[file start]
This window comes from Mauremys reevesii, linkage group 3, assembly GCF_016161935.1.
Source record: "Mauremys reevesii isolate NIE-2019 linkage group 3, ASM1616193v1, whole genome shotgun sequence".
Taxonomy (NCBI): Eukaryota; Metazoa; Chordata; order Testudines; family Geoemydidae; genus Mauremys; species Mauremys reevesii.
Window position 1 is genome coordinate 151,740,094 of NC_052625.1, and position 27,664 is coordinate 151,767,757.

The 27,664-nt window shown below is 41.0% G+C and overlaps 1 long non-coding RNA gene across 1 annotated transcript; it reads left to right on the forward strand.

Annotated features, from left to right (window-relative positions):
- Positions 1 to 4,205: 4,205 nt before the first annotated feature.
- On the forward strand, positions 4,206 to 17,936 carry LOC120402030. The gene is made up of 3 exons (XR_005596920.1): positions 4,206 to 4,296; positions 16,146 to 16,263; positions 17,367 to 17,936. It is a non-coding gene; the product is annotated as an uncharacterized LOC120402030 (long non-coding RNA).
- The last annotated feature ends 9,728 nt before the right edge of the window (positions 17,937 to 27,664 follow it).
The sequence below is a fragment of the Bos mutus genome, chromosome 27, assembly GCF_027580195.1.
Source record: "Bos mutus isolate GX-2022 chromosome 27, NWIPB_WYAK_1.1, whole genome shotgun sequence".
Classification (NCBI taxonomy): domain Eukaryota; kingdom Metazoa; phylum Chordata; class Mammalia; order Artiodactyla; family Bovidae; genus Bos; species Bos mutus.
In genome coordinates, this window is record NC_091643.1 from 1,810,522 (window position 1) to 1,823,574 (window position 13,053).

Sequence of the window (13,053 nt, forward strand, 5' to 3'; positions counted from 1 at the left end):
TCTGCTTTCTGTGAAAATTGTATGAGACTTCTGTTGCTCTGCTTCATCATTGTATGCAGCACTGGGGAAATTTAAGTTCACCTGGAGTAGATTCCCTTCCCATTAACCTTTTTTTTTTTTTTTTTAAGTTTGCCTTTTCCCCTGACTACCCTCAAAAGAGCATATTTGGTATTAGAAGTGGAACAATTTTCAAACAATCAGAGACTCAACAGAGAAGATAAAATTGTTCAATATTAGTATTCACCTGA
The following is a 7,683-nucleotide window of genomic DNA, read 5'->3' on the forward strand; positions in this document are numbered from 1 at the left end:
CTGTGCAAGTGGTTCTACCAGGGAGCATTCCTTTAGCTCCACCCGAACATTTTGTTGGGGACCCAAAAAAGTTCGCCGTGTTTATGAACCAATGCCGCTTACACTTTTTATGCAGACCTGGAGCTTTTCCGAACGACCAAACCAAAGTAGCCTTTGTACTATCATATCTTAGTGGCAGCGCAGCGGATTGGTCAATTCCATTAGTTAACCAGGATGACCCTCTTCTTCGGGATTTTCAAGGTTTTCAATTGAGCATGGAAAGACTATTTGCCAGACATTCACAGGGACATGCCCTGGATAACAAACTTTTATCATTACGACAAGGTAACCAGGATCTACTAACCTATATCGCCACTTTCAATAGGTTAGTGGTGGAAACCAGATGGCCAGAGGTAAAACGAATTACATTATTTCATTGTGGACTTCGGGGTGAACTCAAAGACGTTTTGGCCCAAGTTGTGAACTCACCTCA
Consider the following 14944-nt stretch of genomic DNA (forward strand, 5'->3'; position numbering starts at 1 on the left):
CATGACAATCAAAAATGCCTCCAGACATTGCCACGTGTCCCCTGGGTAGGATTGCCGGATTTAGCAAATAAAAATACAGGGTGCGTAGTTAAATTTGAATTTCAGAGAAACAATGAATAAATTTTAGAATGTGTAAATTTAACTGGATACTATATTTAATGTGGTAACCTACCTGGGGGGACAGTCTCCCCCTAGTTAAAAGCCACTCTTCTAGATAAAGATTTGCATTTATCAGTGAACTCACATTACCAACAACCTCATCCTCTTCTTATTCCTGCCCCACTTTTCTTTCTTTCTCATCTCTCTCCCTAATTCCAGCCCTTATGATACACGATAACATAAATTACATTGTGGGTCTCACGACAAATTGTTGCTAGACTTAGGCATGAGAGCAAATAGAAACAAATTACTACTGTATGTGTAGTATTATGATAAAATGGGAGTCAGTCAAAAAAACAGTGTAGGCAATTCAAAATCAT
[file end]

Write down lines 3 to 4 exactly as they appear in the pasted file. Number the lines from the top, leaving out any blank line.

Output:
Taxonomy (NCBI): Eukaryota; Metazoa; Chordata; order Testudines; family Geoemydidae; genus Mauremys; species Mauremys reevesii.
Window position 1 is genome coordinate 151,740,094 of NC_052625.1, and position 27,664 is coordinate 151,767,757.